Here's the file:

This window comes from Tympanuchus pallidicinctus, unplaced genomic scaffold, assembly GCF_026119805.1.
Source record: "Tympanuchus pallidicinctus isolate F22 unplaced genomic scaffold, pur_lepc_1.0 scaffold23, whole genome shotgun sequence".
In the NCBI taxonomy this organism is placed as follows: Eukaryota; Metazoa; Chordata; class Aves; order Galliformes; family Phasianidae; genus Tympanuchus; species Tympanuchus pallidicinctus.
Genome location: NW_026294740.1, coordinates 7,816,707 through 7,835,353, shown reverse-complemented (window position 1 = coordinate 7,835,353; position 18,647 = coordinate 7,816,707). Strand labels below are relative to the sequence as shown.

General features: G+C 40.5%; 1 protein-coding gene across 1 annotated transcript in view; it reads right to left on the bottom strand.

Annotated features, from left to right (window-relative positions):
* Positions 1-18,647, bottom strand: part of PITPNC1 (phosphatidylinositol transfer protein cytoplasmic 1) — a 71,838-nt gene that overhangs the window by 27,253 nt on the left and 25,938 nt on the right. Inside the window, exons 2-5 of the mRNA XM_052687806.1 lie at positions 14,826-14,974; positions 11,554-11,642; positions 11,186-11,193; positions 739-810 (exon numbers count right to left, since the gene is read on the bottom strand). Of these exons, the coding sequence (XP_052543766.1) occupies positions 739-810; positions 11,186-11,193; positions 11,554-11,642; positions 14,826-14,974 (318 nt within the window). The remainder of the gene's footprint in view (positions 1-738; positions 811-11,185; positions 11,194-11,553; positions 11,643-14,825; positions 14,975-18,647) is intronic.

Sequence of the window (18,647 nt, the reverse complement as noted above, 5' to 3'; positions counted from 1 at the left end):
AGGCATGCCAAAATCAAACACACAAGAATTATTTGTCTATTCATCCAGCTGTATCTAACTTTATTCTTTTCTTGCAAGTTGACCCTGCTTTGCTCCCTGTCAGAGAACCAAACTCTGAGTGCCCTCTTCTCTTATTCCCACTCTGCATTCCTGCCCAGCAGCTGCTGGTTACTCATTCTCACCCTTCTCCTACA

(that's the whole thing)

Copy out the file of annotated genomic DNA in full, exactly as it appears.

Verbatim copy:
This window comes from Tympanuchus pallidicinctus, unplaced genomic scaffold, assembly GCF_026119805.1.
Source record: "Tympanuchus pallidicinctus isolate F22 unplaced genomic scaffold, pur_lepc_1.0 scaffold23, whole genome shotgun sequence".
In the NCBI taxonomy this organism is placed as follows: Eukaryota; Metazoa; Chordata; class Aves; order Galliformes; family Phasianidae; genus Tympanuchus; species Tympanuchus pallidicinctus.
Genome location: NW_026294740.1, coordinates 7,816,707 through 7,835,353, shown reverse-complemented (window position 1 = coordinate 7,835,353; position 18,647 = coordinate 7,816,707). Strand labels below are relative to the sequence as shown.

General features: G+C 40.5%; 1 protein-coding gene across 1 annotated transcript in view; it reads right to left on the bottom strand.

Annotated features, from left to right (window-relative positions):
* Positions 1-18,647, bottom strand: part of PITPNC1 (phosphatidylinositol transfer protein cytoplasmic 1) — a 71,838-nt gene that overhangs the window by 27,253 nt on the left and 25,938 nt on the right. Inside the window, exons 2-5 of the mRNA XM_052687806.1 lie at positions 14,826-14,974; positions 11,554-11,642; positions 11,186-11,193; positions 739-810 (exon numbers count right to left, since the gene is read on the bottom strand). Of these exons, the coding sequence (XP_052543766.1) occupies positions 739-810; positions 11,186-11,193; positions 11,554-11,642; positions 14,826-14,974 (318 nt within the window). The remainder of the gene's footprint in view (positions 1-738; positions 811-11,185; positions 11,194-11,553; positions 11,643-14,825; positions 14,975-18,647) is intronic.

Sequence of the window (18,647 nt, the reverse complement as noted above, 5' to 3'; positions counted from 1 at the left end):
AGGCATGCCAAAATCAAACACACAAGAATTATTTGTCTATTCATCCAGCTGTATCTAACTTTATTCTTTTCTTGCAAGTTGACCCTGCTTTGCTCCCTGTCAGAGAACCAAACTCTGAGTGCCCTCTTCTCTTATTCCCACTCTGCATTCCTGCCCAGCAGCTGCTGGTTACTCATTCTCACCCTTCTCCTACA